From our honeymoon:
THIS was the stop on the trip I had looked forward to the most: Piraeus, Athens, Corinth, and Mycenae. Those are magic words for me: I have loved the Iliad since I was about ten years old.
We arrived in Piraeus, the port city of Athens. Simply bobbing in the harbor there was exciting: this is the port from which the thousand ships launched (Helen's face? Iliad? Trojan War? right.) Nowadays it is full of ferries, freighters, and passenger ships, not triremes and other warships, but still. It didn't take much imagination to be all excited at the idea that this was the very place where Agamemnon sent Clytemnestra into a rage by sacrificing their daughter Iphigenia for a favorable wind.
We had a favorable bus ("21 Purple") and anyway, we were headed inland. Our tour group was a motley crew, including a woman dressed like a ninja (I later found out she suffers from porphyria and cannot tolerate sunlight), several gimpy types like myself (we actually discussed knee replacements -- one woman had had TWO), a Gnostic priest and her honey, a very young couple in camouflage and khaki, and Linda with yours truly. Our tourguide's name was Georgia, and she stepped very gracefully among questions about everything from goddesses to bathroom locations.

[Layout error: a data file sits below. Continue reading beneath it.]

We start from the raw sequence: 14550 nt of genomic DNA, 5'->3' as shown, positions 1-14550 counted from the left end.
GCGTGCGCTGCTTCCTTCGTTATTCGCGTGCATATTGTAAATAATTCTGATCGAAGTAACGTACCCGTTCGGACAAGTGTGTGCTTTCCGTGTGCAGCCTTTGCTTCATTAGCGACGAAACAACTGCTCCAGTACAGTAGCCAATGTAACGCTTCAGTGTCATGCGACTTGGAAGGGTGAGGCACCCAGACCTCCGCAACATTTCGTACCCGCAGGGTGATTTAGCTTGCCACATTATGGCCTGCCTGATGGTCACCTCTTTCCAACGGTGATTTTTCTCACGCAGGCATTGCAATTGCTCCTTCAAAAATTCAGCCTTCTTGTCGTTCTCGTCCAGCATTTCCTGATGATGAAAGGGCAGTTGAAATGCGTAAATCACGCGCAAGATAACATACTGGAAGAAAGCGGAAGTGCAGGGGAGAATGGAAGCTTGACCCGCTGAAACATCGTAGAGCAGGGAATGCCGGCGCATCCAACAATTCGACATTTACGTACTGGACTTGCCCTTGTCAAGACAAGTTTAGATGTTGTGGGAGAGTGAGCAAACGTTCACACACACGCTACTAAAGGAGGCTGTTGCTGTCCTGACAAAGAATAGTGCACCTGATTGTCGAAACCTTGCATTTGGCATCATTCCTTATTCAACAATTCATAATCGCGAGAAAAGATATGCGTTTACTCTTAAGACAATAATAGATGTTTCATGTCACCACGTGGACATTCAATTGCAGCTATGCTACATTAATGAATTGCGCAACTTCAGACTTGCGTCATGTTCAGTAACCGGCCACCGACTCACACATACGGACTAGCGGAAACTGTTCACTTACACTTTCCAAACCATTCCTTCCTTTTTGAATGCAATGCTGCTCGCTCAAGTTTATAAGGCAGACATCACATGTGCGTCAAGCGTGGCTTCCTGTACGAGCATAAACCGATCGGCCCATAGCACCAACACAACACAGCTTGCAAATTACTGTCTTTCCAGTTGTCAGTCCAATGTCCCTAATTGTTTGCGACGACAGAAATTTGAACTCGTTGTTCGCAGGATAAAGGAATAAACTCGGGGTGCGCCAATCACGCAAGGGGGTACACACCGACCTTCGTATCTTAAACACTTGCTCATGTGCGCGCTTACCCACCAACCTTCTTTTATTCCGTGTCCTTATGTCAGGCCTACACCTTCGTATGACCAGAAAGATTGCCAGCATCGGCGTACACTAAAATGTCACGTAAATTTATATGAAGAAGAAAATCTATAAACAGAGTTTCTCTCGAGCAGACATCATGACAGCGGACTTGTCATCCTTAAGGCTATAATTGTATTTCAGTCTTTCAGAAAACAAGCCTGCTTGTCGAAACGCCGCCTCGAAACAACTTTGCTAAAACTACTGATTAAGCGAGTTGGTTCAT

Driving out of Athens, we saw the Acropolis from a distance through smog that put L.A. to shame. Granted, it was a rainy, overcast day, but this was impressive smog. The photo I'm posting has been cropped, blown up, and seriously enhanced; I won't waste bandwidth with the original. Still, we can say we saw the Parthenon.
We drove onwards to the next feature, the Corinth Canal. This is a modern wonder, and from an engineering point of view, it truly is a marvelous thing, even if from above it is basically an enormous ditch. It connects the Ionian and Aegean Seas, and makes the Peloponnesian Penninsula into an island. We stopped there and looked at it. We also found a bathroom there, which for a busload of women is another modern engineering marvel worth noting.